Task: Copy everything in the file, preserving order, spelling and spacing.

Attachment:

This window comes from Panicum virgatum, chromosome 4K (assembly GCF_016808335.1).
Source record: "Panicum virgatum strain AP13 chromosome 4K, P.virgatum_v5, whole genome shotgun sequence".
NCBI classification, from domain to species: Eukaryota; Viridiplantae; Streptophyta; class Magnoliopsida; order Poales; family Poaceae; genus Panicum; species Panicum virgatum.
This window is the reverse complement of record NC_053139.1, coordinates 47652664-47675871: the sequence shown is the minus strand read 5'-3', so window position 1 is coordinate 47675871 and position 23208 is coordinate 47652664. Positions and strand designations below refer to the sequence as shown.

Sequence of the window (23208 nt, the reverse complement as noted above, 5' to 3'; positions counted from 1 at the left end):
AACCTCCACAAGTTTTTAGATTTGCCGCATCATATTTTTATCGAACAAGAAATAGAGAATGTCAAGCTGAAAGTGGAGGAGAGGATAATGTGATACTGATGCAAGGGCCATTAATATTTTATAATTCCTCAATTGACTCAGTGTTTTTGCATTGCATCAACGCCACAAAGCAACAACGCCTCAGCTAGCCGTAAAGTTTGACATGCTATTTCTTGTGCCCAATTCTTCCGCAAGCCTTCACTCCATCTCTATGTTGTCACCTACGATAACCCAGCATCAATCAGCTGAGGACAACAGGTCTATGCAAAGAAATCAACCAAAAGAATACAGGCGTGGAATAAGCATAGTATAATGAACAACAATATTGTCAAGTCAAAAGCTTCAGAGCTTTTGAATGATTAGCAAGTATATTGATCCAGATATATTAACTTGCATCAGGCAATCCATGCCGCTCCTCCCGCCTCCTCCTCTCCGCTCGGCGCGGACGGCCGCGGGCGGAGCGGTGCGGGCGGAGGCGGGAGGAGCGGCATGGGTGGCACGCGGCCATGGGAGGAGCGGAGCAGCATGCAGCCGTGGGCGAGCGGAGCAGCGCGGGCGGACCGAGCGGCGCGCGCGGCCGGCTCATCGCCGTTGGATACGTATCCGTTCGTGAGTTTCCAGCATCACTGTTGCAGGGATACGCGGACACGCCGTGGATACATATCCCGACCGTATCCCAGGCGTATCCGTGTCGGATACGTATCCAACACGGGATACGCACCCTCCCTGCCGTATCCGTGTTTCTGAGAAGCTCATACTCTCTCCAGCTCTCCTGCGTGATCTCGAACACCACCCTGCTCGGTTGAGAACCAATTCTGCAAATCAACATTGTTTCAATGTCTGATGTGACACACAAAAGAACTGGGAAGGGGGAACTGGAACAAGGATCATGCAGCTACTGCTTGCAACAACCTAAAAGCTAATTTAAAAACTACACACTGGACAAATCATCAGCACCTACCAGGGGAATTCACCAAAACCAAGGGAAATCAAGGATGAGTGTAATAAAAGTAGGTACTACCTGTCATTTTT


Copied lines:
This window comes from Panicum virgatum, chromosome 4K (assembly GCF_016808335.1).
Source record: "Panicum virgatum strain AP13 chromosome 4K, P.virgatum_v5, whole genome shotgun sequence".
NCBI classification, from domain to species: Eukaryota; Viridiplantae; Streptophyta; class Magnoliopsida; order Poales; family Poaceae; genus Panicum; species Panicum virgatum.
This window is the reverse complement of record NC_053139.1, coordinates 47652664-47675871: the sequence shown is the minus strand read 5'-3', so window position 1 is coordinate 47675871 and position 23208 is coordinate 47652664. Positions and strand designations below refer to the sequence as shown.

Sequence of the window (23208 nt, the reverse complement as noted above, 5' to 3'; positions counted from 1 at the left end):
AACCTCCACAAGTTTTTAGATTTGCCGCATCATATTTTTATCGAACAAGAAATAGAGAATGTCAAGCTGAAAGTGGAGGAGAGGATAATGTGATACTGATGCAAGGGCCATTAATATTTTATAATTCCTCAATTGACTCAGTGTTTTTGCATTGCATCAACGCCACAAAGCAACAACGCCTCAGCTAGCCGTAAAGTTTGACATGCTATTTCTTGTGCCCAATTCTTCCGCAAGCCTTCACTCCATCTCTATGTTGTCACCTACGATAACCCAGCATCAATCAGCTGAGGACAACAGGTCTATGCAAAGAAATCAACCAAAAGAATACAGGCGTGGAATAAGCATAGTATAATGAACAACAATATTGTCAAGTCAAAAGCTTCAGAGCTTTTGAATGATTAGCAAGTATATTGATCCAGATATATTAACTTGCATCAGGCAATCCATGCCGCTCCTCCCGCCTCCTCCTCTCCGCTCGGCGCGGACGGCCGCGGGCGGAGCGGTGCGGGCGGAGGCGGGAGGAGCGGCATGGGTGGCACGCGGCCATGGGAGGAGCGGAGCAGCATGCAGCCGTGGGCGAGCGGAGCAGCGCGGGCGGACCGAGCGGCGCGCGCGGCCGGCTCATCGCCGTTGGATACGTATCCGTTCGTGAGTTTCCAGCATCACTGTTGCAGGGATACGCGGACACGCCGTGGATACATATCCCGACCGTATCCCAGGCGTATCCGTGTCGGATACGTATCCAACACGGGATACGCACCCTCCCTGCCGTATCCGTGTTTCTGAGAAGCTCATACTCTCTCCAGCTCTCCTGCGTGATCTCGAACACCACCCTGCTCGGTTGAGAACCAATTCTGCAAATCAACATTGTTTCAATGTCTGATGTGACACACAAAAGAACTGGGAAGGGGGAACTGGAACAAGGATCATGCAGCTACTGCTTGCAACAACCTAAAAGCTAATTTAAAAACTACACACTGGACAAATCATCAGCACCTACCAGGGGAATTCACCAAAACCAAGGGAAATCAAGGATGAGTGTAATAAAAGTAGGTACTACCTGTCATTTTT